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Executive March Summary

by Chris McGee, CFA CAIA

The big news in March was the renewed fears of a global slowdown which prompted a decline in interest rates. In the U.S. the yield on the benchmark 10-year Treasury declined around 30 basis points during the month and stands at 2.41%.


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In aggregate, fundamentals continue to be constructive for the equity markets as economic growth and earnings are expected to moderate, but be decent, for the year. Monetary policy is accommodative. The global slowdown concerns were reignited by weak economic data released in Europe and China. Economic data domestically continues to be mixed and inflation is running below normal.

Both global equity and fixed income markets moved higher for the month. Domestically, the S&P 500 and NASDAQ posted returns around 2% - the Dow Jones Industrial Average was flat. Developed International and Emerging Markets advanced around 1%. Bonds continued to rally globally with the rate declines: the Barclay’s Aggregate Bond Index was up nearly 2% in March. High Yield bonds domestically also advanced about 1% and are up in excess of 7% for the year.

For the first quarter domestic markets posted strong returns – the NASDAQ is up over 16%; the S&P 500 over 13%, and the Dow over 11%. Mid -Size and Small Capitalization stocks have also posted strong quarterly results advancing approximately 16.5% and 14.5% respectively. The domestic bond market has returned about 3%; cash equivalents around .60%. Major global equity indices are all higher for the quarter with Developed International and Emerging Markets returns running about 10%.

Growth stocks continue to overwhelmingly outperform Value stocks for both March and year-to-date. The Technology sector continues to outperform other S&P sectors with returns of around 20% for the year. Consumer Discretionary stocks (the sector is dominated by Amazon) also continue to perform well. Interestingly, the Real Estate sector has also done well for March and year-to-date. The relative outperformance by the Real Estate sector is probably attributable to the decline in interest rates. Industrials which were also doing well going into March underperformed on a relative basis (relative to the other S&P sectors) during the month posting negative returns (-1.24%) – this may be attributable to Boeing’s current problems. That said, the sector is up in excess 16% year-to-date. In aggregate the more cyclical sectors have outperformed the more defensive sectors year-to-date though performance in March was a mixed bag.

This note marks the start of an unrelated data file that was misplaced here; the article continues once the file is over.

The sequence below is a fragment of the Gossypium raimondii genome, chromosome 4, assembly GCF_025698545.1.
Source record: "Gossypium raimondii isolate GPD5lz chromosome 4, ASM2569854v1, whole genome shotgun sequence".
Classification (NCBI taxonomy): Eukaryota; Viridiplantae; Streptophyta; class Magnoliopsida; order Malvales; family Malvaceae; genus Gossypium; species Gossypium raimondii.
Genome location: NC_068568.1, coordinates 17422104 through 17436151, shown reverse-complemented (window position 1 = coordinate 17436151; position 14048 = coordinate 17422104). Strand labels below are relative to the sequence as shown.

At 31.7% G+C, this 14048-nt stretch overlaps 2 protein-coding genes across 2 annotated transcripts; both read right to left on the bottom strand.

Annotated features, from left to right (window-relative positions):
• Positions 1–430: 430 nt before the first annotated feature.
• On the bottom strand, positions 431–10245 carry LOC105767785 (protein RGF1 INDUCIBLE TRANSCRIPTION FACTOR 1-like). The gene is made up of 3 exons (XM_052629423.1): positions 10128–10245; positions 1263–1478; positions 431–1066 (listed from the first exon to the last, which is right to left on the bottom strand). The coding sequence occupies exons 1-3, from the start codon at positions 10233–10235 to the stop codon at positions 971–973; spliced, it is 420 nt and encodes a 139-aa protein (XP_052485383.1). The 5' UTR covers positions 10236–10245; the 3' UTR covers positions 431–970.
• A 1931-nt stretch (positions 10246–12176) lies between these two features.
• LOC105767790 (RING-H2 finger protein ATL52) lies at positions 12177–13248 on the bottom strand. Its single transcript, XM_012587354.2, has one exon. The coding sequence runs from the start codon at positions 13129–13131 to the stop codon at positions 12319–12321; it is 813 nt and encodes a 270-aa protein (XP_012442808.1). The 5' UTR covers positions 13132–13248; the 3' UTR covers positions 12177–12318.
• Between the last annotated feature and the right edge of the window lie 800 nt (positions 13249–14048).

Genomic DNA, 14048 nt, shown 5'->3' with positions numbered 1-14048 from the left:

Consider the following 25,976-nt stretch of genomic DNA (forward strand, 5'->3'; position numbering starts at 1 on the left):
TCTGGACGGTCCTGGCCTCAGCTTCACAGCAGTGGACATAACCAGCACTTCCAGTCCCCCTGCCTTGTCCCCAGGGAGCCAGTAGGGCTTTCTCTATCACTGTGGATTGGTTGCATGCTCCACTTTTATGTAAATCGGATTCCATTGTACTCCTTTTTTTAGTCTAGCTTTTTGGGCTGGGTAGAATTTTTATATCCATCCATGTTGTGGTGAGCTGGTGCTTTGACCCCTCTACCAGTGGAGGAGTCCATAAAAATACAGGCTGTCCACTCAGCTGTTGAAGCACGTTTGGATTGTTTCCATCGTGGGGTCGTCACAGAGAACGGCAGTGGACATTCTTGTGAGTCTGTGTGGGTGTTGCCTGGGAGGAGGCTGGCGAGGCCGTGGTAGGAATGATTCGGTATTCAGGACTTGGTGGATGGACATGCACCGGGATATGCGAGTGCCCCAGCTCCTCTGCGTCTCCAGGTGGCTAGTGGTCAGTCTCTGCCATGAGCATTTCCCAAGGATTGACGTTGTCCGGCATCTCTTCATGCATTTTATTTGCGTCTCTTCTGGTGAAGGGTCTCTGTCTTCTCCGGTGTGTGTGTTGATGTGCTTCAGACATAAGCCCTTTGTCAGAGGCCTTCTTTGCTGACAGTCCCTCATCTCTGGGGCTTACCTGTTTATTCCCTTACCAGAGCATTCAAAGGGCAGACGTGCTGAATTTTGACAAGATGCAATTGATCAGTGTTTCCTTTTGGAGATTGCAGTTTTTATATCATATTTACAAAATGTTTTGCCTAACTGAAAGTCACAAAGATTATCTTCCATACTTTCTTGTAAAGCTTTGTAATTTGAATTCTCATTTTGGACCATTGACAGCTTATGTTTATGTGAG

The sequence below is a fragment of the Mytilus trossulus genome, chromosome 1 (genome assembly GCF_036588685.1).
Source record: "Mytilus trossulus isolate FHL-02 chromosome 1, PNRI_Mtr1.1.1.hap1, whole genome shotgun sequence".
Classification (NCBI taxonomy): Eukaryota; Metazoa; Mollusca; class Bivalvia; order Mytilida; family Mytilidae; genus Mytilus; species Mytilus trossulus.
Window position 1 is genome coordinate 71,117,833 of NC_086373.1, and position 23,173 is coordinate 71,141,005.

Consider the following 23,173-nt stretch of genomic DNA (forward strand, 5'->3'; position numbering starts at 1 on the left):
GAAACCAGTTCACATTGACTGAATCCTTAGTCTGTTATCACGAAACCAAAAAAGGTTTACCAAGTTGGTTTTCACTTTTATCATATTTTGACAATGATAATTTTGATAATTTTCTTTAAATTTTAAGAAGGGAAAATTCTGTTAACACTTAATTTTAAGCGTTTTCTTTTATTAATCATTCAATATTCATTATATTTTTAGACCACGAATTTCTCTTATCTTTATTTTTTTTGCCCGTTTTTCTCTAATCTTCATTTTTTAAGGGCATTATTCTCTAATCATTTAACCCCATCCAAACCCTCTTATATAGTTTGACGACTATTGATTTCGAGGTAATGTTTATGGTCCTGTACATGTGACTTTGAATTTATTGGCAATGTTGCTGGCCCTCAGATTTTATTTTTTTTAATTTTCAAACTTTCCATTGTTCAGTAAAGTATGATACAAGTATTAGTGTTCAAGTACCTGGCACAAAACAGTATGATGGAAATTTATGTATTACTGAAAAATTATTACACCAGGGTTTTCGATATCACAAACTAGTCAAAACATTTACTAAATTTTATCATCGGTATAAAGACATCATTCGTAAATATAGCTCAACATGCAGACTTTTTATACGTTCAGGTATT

Looking forward we are about to enter the Q1 earnings season. As previously mentioned earnings are anticipated to decline on a year-over-year basis; Q2 earnings are forecast to be flat. An earnings recession will result if Q2 earnings go negative (again, on a year-over-year basis). The forward guidance provided by company management on the Q1 earnings call will be important. It seems the equity markets have looked past Q1 earnings and are anticipating a positive outcome to the trade negotiations with China. It is an interesting time in the capital markets as the equity markets are fairly bullish and global fixed income markets are sounding alarms.

Major market index returns for the month were as follows:


  • S&P 500 1.79%
  • NASDAQ 2.61%
  • Dow Jones Industrial Average .05%
  • Barclay’s Aggregate Bond Index 1.92%
  • High Yield Bonds .94%
  • 3 Month Treasury Bill .20%
  • MSCI EAFE (International Equity) .80%
  • Emerging Markets 1.21%
  • 10 Year Treasury Yield 2.41% (at month end)

Indices for the week and YTD are as follows:

  • S & P 500 up 1.20% for the week; YTD index return is 13.07%
  • NASDAQ Composite up 1.13% for the week; YTD index return is 16.49%
  • Dow Jones Industrial Average up 1.67% for the week; YTD index return is 11.15%
  • Benchmark 10-year Treasury bond yield stands at 2.41% - down 3 basis points on the week


Week in brief:

Both domestic stocks and bonds investments continued to rally. The media print headlines are pronouncing this is the best start to a year in the last 20. Of substance, the Personal Consumption Expenditure (PCE) was released Friday and it came in below the Fed’s 2% inflation target (PCE is the “go-to” inflation gauge for the Fed.). This is yet another sign that the probability is remote that rates are raised anytime soon. Few meaningful earnings releases next week. Heads up – Dow has been split apart from DowDuPont and begins trading under the ticker DOW on Tuesday.



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